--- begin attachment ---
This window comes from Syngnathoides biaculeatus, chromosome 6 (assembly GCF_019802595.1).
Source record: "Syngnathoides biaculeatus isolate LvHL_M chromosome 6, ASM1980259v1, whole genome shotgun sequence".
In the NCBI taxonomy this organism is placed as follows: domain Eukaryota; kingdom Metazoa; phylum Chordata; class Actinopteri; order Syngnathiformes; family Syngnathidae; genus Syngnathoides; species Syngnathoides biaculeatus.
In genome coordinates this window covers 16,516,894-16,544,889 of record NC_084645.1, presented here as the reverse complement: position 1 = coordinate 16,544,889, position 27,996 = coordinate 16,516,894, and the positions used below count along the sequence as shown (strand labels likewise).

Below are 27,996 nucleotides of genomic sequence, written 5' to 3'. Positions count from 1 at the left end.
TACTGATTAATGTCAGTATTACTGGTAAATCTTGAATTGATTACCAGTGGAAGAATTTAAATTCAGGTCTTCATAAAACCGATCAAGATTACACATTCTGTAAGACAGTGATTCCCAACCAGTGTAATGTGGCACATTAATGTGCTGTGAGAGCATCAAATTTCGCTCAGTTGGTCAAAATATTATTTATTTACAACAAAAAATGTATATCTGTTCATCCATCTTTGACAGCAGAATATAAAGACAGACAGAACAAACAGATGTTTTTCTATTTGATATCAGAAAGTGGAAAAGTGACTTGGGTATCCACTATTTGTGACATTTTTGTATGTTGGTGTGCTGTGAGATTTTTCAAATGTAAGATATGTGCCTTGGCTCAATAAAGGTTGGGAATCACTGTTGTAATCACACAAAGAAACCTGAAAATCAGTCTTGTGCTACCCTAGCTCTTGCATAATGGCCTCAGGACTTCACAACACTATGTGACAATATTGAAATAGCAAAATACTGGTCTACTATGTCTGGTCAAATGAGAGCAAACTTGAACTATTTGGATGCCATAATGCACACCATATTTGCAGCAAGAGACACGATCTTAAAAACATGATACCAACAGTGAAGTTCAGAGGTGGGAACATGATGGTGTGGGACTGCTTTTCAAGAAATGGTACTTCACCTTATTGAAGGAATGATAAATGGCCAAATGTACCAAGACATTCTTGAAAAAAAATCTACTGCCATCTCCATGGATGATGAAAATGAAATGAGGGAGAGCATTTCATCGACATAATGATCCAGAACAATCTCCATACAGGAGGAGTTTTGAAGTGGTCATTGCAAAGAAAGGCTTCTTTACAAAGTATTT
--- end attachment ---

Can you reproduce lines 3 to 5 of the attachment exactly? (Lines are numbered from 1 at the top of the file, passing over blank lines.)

In the NCBI taxonomy this organism is placed as follows: domain Eukaryota; kingdom Metazoa; phylum Chordata; class Actinopteri; order Syngnathiformes; family Syngnathidae; genus Syngnathoides; species Syngnathoides biaculeatus.
In genome coordinates this window covers 16,516,894-16,544,889 of record NC_084645.1, presented here as the reverse complement: position 1 = coordinate 16,544,889, position 27,996 = coordinate 16,516,894, and the positions used below count along the sequence as shown (strand labels likewise).

Below are 27,996 nucleotides of genomic sequence, written 5' to 3'. Positions count from 1 at the left end.